The Bolu City Council has approved a proposal imposing exorbitant fees on foreigners to access public services and marry in the city, in an attempt to deter them from settling there, Turkish media reported.
According to the decision, foreigners will be required to pay a fee of TL 100,000 (close to $8,000) for a marriage license, while it normally ranges between TL 500 ($40) and TL 1,500 ($120). Additionally, foreigners will be made to pay a $2.50 tax per 1 cubic meter of water, while Turkish citizens pay more than 10 times less.
Mayor Tanju Özcan of Turkey’s main opposition Republican People’s Party (CHP) has repeatedly said he would charge extra fees for foreigners who required municipal services.
Justice Minister Abdülhamit Gül criticized the move on Twitter, saying everyone is equally entitled to public services.
Known for his anti-immigrant views, Özcan previously sparked mixed reactions when he said an additional water and solid waste tax 10 times the normal tax would be imposed on migrants in Bolu in order to persuade them to leave.
Refugees in Turkey have been increasingly targeted by hate speech and hate crimes and are blamed for many of Turkey’s social and economic troubles.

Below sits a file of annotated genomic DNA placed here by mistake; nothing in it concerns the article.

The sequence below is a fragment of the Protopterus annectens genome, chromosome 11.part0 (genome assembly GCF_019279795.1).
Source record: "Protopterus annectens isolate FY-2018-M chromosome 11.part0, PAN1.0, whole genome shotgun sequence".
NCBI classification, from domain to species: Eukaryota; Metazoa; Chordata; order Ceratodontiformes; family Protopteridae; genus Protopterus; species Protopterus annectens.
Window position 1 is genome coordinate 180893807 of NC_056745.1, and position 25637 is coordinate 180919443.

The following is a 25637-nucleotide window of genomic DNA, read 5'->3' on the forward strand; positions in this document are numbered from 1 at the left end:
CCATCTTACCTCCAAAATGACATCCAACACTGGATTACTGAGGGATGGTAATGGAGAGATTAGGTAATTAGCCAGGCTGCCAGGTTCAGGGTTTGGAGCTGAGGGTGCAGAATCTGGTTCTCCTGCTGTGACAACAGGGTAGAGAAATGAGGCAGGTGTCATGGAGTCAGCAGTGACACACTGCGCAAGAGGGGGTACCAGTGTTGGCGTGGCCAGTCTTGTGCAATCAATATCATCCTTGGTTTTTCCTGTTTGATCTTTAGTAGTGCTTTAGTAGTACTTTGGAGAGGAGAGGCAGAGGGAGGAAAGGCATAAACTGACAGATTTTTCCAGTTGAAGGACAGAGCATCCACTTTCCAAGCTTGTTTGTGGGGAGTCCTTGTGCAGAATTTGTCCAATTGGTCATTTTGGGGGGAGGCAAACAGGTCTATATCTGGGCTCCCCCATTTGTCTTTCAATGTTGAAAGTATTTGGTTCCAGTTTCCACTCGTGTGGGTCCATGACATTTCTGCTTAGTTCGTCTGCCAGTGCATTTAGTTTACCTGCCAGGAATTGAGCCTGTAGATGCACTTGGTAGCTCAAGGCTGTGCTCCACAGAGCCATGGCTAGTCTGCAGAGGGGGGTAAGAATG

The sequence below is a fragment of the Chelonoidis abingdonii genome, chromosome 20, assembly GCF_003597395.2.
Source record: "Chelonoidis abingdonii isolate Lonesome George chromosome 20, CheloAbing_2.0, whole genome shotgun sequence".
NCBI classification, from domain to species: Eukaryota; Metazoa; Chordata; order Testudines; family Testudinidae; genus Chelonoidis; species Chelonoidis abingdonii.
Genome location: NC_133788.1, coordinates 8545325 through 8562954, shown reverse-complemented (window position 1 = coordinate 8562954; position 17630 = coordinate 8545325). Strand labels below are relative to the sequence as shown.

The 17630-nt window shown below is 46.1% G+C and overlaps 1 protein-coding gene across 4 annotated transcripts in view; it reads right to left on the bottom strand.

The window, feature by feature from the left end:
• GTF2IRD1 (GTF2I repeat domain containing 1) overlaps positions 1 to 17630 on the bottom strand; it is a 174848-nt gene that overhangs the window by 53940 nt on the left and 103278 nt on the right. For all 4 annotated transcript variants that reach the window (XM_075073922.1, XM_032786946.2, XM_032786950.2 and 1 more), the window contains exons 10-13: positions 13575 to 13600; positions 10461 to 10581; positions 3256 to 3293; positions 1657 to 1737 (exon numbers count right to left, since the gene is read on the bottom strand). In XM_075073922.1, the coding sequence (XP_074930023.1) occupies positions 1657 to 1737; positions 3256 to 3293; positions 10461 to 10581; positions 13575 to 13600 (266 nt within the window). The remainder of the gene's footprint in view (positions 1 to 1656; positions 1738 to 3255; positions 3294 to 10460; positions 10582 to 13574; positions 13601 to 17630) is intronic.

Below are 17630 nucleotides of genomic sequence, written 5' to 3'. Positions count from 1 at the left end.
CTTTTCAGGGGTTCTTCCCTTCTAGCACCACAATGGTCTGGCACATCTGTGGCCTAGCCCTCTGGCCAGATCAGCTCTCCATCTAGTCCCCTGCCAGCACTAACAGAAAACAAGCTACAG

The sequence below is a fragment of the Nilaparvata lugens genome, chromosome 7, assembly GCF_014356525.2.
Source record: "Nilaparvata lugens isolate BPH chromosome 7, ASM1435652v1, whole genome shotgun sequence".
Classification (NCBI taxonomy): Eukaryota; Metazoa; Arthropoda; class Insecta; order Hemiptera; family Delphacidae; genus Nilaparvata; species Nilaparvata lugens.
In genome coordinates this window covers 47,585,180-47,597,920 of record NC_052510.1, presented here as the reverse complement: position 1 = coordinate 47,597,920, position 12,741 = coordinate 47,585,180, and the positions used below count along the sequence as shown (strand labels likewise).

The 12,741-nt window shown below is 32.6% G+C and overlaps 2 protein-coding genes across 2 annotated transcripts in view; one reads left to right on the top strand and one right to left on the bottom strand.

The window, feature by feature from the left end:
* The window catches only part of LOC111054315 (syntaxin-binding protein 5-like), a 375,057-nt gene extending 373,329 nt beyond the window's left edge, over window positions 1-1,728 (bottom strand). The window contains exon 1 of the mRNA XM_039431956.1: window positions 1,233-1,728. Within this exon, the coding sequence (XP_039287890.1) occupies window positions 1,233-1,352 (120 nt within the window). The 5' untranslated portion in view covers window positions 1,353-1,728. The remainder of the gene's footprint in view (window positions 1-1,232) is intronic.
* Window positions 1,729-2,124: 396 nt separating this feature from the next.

Turkish media including pro-government and opposition outlets fuel and exploit the flames of hatred against people who fled their countries and sought refuge in Turkey.
Anti-migrant sentiment has also been expressed by opposition politicians. CHP leader Kemal Kılıçdaroğlu has promised to send Syrians back home if his party comes to power.
In August a group of locals attacked Syrian refugees, their houses, workplaces and cars in Ankara’s Altındağ district, chanting anti-Syrian and fascist slogans. Images on social media showed dozens of angry people throwing rocks at homes, smashing shops and cars and burning merchandise looted from shops believed to belong to Syrian refugees.
According to the latest figures provided by Interior Minister Süleyman Soylu on Monday, Turkey is home to a total of 4,038,857 refugees from around the world. Speaking to parliament’s Planning and Budget Committee, Soylu said 3,731,028 of these were Syrian refugees who are residing in Turkey under temporary protection status. The number of refugees with international protection status is 307,829.